Washington, D.C.—An historic and diverse coalition of traditional civil rights groups and other advocacy organizations have joined together in Ohio and Pennsylvania to call on state judges and legislators to end eminent domain abuse.
In Ohio, 12 organizations—including the Ohio Conference of the NAACP, the Ohio Farm Bureau, the Ohio Association of Realtors, and the National Federation of Independent Businesses—recently filed ten separate amicus briefs with the Ohio Supreme Court calling for reasonable limits on governments’ power of eminent domain. The Reason Foundation, a nationally renowned think tank, and the Becket Fund for Religious Liberties, which litigates on religious liberty issues nationwide, also joined these organizations filing “friend of the court” briefs. (Copies of the briefs are available at /index.php?option=com_content&task=view&id=1409&Itemid=165.) Each organization described their unique concern with the abuses of eminent domain that have become all too common across Ohio and the nation. The briefs were filed in support of property rights in Norwood v. Gamble, a case litigated by the Institute for Justice that will determine whether Ohio cities can take and bulldoze non-blighted homes and small businesses for private development. All of the briefs asked Ohio’s High Court to protect the homes of Joy and Carl Gamble, Joe Horney, and Carol Gooch by upholding state constitutional limits imposed on government’s use of eminent domain. This is especially important after the U.S. Supreme Court’s decision in Kelo v. City of New London in which the court removed federal constitutional protection for homeowners.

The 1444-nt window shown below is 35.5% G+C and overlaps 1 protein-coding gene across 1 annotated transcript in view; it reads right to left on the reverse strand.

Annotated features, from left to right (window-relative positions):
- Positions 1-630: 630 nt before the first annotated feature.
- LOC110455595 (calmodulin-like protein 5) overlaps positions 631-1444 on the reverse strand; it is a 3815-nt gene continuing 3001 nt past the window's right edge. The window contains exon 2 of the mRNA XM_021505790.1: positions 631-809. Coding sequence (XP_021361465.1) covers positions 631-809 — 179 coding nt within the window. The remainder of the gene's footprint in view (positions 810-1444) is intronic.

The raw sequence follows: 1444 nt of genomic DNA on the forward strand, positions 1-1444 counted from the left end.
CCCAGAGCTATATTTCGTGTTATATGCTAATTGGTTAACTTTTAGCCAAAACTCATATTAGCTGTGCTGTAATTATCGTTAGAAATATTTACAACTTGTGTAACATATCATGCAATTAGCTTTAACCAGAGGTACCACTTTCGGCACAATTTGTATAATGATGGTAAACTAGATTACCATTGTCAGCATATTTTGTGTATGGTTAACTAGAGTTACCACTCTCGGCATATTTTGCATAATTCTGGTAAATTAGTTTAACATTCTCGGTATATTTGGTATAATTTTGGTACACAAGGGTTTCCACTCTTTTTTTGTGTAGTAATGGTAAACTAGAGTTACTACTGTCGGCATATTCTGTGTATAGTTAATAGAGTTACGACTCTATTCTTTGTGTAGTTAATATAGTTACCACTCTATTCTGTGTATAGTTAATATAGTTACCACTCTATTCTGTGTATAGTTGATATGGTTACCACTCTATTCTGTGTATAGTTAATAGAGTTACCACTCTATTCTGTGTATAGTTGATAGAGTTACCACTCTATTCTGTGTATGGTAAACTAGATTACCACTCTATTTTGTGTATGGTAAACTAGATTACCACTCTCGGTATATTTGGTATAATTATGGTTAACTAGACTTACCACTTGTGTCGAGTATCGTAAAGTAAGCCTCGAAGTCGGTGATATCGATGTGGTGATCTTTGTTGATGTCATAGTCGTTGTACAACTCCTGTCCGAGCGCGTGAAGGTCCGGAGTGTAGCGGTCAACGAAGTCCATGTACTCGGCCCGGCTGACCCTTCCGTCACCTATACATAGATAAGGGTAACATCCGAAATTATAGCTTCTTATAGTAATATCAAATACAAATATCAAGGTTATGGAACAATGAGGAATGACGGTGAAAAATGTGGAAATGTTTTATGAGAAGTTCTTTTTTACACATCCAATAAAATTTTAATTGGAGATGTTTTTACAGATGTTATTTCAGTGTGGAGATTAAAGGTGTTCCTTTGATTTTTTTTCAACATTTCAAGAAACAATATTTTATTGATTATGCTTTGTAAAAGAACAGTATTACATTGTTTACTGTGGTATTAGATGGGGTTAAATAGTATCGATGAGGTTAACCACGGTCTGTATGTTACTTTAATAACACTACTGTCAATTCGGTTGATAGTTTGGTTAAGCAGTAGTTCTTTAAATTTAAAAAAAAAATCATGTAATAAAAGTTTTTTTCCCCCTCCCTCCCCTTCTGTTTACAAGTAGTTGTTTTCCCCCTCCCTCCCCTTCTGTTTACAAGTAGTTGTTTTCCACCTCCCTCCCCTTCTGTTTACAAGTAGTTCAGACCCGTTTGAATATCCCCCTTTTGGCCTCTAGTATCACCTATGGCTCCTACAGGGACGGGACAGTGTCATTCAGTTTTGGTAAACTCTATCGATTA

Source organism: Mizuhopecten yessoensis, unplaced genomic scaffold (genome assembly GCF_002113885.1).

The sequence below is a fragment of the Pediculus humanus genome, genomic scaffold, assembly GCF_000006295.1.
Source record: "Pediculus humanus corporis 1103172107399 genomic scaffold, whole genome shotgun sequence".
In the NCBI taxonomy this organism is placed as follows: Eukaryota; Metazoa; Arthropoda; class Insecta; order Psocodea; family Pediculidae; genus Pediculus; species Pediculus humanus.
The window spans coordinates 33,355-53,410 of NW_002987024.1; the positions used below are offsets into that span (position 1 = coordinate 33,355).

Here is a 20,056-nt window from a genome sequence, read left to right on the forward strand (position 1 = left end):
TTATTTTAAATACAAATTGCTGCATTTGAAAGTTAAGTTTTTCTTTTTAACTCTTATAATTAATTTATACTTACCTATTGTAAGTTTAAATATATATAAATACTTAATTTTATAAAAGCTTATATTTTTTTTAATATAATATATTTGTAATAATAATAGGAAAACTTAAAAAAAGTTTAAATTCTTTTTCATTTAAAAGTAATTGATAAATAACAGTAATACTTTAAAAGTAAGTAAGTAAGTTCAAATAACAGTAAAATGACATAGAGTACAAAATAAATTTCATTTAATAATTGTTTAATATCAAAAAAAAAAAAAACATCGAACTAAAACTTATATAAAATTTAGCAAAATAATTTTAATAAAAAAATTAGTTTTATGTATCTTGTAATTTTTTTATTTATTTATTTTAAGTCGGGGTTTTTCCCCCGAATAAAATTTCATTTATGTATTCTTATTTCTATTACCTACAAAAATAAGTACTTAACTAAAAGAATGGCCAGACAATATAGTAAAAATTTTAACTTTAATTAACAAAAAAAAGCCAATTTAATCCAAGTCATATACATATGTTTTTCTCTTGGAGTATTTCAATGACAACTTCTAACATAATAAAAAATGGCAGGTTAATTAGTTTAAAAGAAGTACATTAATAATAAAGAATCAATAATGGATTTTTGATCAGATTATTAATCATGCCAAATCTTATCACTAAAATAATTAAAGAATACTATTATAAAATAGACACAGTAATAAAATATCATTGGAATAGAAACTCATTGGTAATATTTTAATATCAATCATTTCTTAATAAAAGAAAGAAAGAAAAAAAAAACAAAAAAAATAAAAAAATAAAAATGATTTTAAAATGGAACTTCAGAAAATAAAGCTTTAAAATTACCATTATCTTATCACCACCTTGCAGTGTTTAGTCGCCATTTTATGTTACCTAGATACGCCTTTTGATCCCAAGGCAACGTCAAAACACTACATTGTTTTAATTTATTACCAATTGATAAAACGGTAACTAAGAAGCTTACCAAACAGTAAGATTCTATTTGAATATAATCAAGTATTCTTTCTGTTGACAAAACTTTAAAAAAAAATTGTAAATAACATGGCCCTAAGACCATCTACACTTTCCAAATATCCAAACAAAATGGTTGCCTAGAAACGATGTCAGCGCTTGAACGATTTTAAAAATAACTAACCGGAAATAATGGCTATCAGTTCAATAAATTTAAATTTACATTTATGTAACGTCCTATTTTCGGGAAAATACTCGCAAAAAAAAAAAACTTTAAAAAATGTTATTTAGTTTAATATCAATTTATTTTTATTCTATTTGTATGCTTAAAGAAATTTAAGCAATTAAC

Likewise in Pennsylvania, a similarly broad coalition—including the League of United Latin American Citizens (LULAC), the Mexican American Legal Defense and Education Fund (MALDEF), the Pennsylvania State Conference of the NAACP, the Farm Bureau, National Federation of Independent Business and the Institute for Justice—is calling on state lawmakers to pass legislation protecting homeowners, small businesses, churches and other private property from land-hungry developers and tax-hungry state and local governments.
The organizations have banded together to call for passage of SB 881, the Property Rights Protection Act, which would prohibit the use of eminent domain for commercial development and tighten the definition of blight. (Under current law, an area can be razed if only 10 or 15 percent of its buildings have supposed “blight,” and the standards for determining blight are so lax they could apply to nearly any area in the state. Instead, the reform bill would require a majority of the property in an area be truly blighted to use eminent domain.) Cities would retain considerable leeway in blighted areas under the new law, as well as the long-standing ability to condemn abandoned, dangerous or severely tax delinquent properties.
The organizations are also urging Pennsylvania lawmakers to reject efforts by the Pennsylvania Association of Housing and Redevelopment Agencies to weaken this reform by amending SB 881 to allow the use of eminent domain against so-called “economic blight”—an exception that would essentially gut state constitutional protections for private property owners in the state, most especially for the poor.